Now I agree with what ErikB has said. I do think that for sombody that doesent necessarily understand all the intricate ins and outs of anti squat, roll axis blah blah blah that this is the best way to try and build it.

So to say it again (cut and paste job here)-

- try to make your links parallel when veiwed from the side
- make them as long as you reasonably can
- make them as flat as you reasonably can
- make the roll axis as high as you reasonably can
- vertical separation should be 6" or more. More especially for more horsepower and/or bigger tires.
- make the triangulated portion 40 degrees or more for decent lateral control.

If you do this then you will end up with as little anti squat as possible and with the least body roll as possible and as the suspension cycles things will remain as stable as possible. Now IMHO this is the best place to start when building a link suspension - something that gets the power to the ground in the most stable way possible ..... meaning that it has the least possible chance of starting to hop on throttling climbs or walking a wheel undernieth on slow articulating climbs and it has the least chance of rolling you over on the off camber climbs.

If you do this you will have a linked setup that will be the most nicely behaved setup that you can produce - you will break less rear axles and diffs and you will roll over and flip over backwards the least.

Now if you find that your rear suspension doesent really hook up and bite into the rocks on the throttling climbs and it doesent hop at all then you can start to experiment with more anti squat. Easest way to do this is to lower the chassis mount of the upper links. If you are smart you will build this option into your links when you first build it so that you can play with it later. But IMO you are best to start with the least amount of antisquat as possible and then work your way towards more antisquat. Most people build links because their rigs hop and buck and generally behave really badly when the power comes on so IMO you are best to start with the other extreme.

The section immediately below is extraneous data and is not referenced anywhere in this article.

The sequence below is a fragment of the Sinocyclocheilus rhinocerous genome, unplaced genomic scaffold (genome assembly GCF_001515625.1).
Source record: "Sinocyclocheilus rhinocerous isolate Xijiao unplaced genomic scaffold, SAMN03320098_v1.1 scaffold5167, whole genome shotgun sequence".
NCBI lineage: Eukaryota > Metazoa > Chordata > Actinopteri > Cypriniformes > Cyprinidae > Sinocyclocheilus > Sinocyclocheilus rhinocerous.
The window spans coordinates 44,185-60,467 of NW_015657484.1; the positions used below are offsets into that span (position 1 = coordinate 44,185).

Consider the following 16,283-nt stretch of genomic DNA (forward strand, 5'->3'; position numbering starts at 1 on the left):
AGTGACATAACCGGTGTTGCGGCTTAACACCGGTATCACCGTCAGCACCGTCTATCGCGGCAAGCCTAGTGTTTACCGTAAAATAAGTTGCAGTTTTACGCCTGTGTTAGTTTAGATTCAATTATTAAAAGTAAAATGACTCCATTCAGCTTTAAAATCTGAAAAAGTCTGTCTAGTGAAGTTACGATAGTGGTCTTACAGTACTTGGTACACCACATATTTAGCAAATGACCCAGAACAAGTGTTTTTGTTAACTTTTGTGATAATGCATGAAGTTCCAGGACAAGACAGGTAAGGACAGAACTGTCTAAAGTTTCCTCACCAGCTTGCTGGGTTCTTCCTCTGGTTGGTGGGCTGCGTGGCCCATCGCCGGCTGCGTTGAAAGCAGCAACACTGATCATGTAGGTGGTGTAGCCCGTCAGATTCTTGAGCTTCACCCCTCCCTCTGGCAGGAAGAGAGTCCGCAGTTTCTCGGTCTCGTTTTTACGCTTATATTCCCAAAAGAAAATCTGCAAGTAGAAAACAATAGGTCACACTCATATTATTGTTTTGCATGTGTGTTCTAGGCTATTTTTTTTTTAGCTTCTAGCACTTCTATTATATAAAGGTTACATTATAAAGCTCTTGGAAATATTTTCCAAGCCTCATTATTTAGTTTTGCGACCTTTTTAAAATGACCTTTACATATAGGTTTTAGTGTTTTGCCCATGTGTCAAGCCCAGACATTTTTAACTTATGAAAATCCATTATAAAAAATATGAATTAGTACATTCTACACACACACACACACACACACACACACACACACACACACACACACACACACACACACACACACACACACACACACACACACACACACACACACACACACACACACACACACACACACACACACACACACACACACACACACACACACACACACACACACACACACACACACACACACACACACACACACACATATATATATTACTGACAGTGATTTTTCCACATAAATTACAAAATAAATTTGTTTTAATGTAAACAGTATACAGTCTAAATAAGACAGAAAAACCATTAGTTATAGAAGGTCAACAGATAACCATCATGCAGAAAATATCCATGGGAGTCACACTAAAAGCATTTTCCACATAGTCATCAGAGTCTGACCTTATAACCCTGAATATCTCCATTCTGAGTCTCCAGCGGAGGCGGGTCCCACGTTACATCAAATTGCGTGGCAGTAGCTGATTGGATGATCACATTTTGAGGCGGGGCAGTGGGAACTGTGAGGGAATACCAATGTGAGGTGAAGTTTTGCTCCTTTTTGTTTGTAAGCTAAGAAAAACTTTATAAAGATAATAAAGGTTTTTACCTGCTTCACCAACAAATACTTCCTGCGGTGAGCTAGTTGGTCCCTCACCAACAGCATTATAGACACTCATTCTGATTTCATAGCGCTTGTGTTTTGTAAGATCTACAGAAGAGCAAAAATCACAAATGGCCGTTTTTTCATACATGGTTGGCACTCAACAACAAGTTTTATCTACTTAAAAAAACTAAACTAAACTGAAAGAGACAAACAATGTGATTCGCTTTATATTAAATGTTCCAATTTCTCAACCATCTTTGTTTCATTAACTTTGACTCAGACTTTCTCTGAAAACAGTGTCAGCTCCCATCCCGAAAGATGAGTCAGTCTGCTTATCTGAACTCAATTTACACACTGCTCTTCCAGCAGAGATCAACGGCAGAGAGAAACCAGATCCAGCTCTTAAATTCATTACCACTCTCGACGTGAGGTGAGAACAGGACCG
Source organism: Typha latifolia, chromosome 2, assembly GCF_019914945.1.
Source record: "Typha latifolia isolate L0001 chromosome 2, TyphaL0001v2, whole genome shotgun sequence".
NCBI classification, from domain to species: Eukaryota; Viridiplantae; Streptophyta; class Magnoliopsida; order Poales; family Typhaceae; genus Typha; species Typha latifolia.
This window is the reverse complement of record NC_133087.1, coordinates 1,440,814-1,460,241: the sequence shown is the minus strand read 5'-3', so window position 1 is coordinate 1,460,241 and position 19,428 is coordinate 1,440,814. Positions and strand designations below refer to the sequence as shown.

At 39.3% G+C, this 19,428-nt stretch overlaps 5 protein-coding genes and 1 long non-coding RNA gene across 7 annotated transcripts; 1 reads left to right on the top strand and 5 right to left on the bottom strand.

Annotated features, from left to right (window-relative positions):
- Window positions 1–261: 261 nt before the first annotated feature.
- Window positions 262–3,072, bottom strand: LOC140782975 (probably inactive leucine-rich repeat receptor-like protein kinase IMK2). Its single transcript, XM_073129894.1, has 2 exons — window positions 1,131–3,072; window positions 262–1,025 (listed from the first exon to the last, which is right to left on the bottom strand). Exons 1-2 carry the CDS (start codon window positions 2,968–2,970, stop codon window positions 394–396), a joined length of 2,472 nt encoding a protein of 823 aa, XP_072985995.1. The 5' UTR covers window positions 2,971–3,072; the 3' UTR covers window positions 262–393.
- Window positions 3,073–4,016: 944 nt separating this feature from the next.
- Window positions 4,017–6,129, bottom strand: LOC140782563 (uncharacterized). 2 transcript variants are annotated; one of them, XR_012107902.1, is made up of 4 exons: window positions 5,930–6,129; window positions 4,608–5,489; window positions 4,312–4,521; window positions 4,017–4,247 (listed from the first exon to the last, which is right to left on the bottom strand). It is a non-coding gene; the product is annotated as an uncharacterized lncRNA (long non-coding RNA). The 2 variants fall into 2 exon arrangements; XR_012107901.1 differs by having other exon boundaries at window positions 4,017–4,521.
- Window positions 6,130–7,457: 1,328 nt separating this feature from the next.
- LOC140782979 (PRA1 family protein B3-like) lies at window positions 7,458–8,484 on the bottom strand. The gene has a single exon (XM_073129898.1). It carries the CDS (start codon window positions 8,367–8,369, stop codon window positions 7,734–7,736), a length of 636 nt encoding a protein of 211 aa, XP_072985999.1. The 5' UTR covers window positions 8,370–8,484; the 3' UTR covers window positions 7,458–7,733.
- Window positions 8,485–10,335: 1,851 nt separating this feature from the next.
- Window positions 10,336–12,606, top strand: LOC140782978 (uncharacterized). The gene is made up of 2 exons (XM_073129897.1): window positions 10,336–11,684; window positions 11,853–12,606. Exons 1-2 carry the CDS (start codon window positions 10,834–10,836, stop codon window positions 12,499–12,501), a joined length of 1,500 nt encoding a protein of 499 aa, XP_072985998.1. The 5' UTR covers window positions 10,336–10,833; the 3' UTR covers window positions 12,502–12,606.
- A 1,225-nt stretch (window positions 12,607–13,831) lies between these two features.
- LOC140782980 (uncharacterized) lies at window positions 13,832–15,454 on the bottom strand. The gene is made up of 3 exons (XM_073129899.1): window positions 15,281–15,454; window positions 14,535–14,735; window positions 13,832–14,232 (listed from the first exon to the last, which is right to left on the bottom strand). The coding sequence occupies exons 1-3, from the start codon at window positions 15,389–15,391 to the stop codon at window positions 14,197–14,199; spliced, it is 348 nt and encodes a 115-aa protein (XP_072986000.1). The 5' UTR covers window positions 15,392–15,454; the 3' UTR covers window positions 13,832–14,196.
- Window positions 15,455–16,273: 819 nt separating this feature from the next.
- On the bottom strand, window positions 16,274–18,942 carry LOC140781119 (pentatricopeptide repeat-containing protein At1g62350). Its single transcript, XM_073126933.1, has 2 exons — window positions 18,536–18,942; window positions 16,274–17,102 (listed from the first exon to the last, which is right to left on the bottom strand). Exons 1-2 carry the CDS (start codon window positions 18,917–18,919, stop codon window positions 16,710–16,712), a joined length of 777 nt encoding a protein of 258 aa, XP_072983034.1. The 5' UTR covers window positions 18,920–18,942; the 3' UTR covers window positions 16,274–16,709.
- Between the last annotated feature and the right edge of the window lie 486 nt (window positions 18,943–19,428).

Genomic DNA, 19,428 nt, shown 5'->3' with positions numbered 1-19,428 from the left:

In the majority of cases IMO you will still end up with more antisquat than a totally 100% neutrally handling rig. Just by running a lifted rig with big tyres will generally give more then enough anti squat even if you try to totally minimise it.

As a side note I just got a copy of the super crawl video from last year. Now if you watch it carefully you can look at the rigs that hop badly on the climbs, the rigs that hop a little bit and the rigs that dont hop at all. Now it is easy to see that the rigs that dont hop at all run the least amount of antisquat (by looking at the rear link angles) ... the ones that hop a little bit have a bit more antisquat and the ones that hop a lot run a lot of antisquat. Its that simple.

Sam
 

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I have a good rule of thumb for ya ...

Always try and tuck your rear's lower link brackets up and out of the way ... the best suspension in the world won't help you if yer hung up on a low hanging bracket.
And make them tough because they take the brunt of all the climbing forces.
 

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Jaffer said:
I have a good rule of thumb for ya ...

Always try and tuck your rear's lower link brackets up and out of the way ... the best suspension in the world won't help you if yer hung up on a low hanging bracket.
And make them tough because they take the brunt of all the climbing forces.
Agreed, mine are almost totally above the chassis and behind the tires.



Although I must say I have seen many a longarm used as a ramp to help slide the rig up, I am just not sold that it is easier then the tire pulling you up.

Also only the mounting points really matter, having an arm that isn't straight doesn't effect the handling assuming the mounts are in the same location.
 

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OK I take a stab at link for dummies. Most will be like ErikB posted which are good. I'll expound a bit more.

-I would recommend a Tri-4link or 3link wishbone, for the rear. If planning front I would also recommend unless physically impossible due to driveline configuration.

-Place the converging Links on top of the axle with upper tri or wishbone, OR at the lower crossmember for lower links. This will keep your roll center fairly high. You can do both for a double Tri-links.

-Keep the tri links angled as much as the chassis you are building will allow or axle. It hard to go with a hard fast number here because widths of chassis and axles vary so much. Example: my 48" on center widthed chassis isn't going to allow for as much as a regular sized frame.

-Keep the remaining links wide on the axle attachment point. This will allow for more stability. Here again you have to account for the tire throughout their travel and if they steer. Just like leaf spring, you don't want the tires rubbing a lot on the links, so would be OK, but I like none.